Using a computer model developed by HTPC partner, the Hamner Institutes for Health Sciences, researchers at UNC Eshelman School of Pharmacy were able to predict human liver failure induced by the diabetes drug, troglitazone.
Troglitazone was introduced in 1997, and withdrawn from the market three years later after 63 patients died from liver failure. Though the drug had been shown to be safe in rat studies, and had only mildly adverse effects in human trials, introduction to a larger human population revealed that some patients could not metabolize the drug.
The UNC research team used DILIsym, a computer model developed by scientists at the Hamner Institutes, to combine chemical information about troglitazone with clinical human liver data, to see if the model could predict which patients in a simulated population would develop liver failure.
The model correctly predicted those at-risk patients, and also predicted that rats would respond differently than humans. From the UNC press release:
“Before DILIsym, no one had been able to completely explain troglitazone liver injury or suggest improved approaches so drug companies could avoid similar problems in the future,” (study author, Dr. Kim) Brouwer says. “It turns out that animals do a poor job predicting human drug-induced liver injury. There are lots of explanations, but one important reason is that bile acids are different in each species. Recent data suggest that the use of humanized systems has greater predictive power for adverse events like DILI.”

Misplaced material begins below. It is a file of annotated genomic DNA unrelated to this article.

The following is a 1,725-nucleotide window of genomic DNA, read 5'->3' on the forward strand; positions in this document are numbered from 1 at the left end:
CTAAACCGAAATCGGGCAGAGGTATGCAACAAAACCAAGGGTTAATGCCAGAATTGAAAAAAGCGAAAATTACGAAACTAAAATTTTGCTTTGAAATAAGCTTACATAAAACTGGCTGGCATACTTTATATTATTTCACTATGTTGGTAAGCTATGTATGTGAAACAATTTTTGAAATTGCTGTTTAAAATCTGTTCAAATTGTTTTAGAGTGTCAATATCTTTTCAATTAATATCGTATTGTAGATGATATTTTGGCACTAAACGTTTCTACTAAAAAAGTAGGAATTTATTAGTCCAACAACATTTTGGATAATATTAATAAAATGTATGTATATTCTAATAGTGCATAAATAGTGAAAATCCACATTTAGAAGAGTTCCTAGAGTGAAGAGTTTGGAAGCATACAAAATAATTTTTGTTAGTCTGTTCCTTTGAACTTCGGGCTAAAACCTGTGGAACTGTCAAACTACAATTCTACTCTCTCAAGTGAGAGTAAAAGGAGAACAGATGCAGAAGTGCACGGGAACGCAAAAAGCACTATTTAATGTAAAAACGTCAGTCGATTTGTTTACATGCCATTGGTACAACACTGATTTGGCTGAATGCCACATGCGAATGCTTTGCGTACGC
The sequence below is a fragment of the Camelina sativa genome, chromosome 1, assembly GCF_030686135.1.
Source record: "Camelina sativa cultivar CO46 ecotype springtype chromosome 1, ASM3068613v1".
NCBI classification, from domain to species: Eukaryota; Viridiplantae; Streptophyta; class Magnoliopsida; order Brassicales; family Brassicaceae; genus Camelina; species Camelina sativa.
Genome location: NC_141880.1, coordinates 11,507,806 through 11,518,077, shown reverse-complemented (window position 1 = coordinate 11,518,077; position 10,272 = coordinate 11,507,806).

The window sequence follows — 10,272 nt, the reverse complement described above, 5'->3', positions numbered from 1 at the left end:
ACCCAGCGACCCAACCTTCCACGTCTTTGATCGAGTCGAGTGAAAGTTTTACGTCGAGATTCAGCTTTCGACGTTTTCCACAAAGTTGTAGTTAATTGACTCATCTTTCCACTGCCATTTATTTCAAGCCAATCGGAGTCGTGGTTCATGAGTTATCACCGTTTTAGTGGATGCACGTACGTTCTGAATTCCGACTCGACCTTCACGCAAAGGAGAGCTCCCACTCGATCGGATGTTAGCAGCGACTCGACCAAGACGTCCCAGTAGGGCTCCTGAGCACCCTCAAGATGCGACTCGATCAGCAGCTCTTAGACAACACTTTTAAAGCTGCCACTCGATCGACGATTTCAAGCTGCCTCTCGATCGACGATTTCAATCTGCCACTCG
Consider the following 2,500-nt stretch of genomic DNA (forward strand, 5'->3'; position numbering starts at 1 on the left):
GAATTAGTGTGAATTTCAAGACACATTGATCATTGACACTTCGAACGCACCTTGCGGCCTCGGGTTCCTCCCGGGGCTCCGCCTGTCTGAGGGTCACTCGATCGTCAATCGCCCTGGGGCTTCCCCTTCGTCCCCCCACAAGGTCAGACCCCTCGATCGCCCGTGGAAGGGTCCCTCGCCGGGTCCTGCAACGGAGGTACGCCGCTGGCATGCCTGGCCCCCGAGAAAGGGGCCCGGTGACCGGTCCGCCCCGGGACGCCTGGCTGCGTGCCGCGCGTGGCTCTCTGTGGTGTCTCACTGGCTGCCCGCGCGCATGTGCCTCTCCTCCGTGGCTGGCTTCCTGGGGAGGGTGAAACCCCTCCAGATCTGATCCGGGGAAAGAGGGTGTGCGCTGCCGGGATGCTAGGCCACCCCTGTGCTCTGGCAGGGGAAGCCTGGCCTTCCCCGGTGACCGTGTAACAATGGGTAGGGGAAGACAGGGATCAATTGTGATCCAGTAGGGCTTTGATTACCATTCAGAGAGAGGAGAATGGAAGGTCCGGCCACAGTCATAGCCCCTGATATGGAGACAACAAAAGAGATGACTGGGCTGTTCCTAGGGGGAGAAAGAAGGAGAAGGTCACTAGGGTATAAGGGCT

“Rare liver toxicity is now the major safety concern with new drugs and can often be detected only after many thousands of patients have received treatment,” Watkins says. “We believe that the application of DILIsym will greatly improve drug safety while minimizing animal testing and reducing the costs of new medicines.”
Read more about the development of DILIsym software here.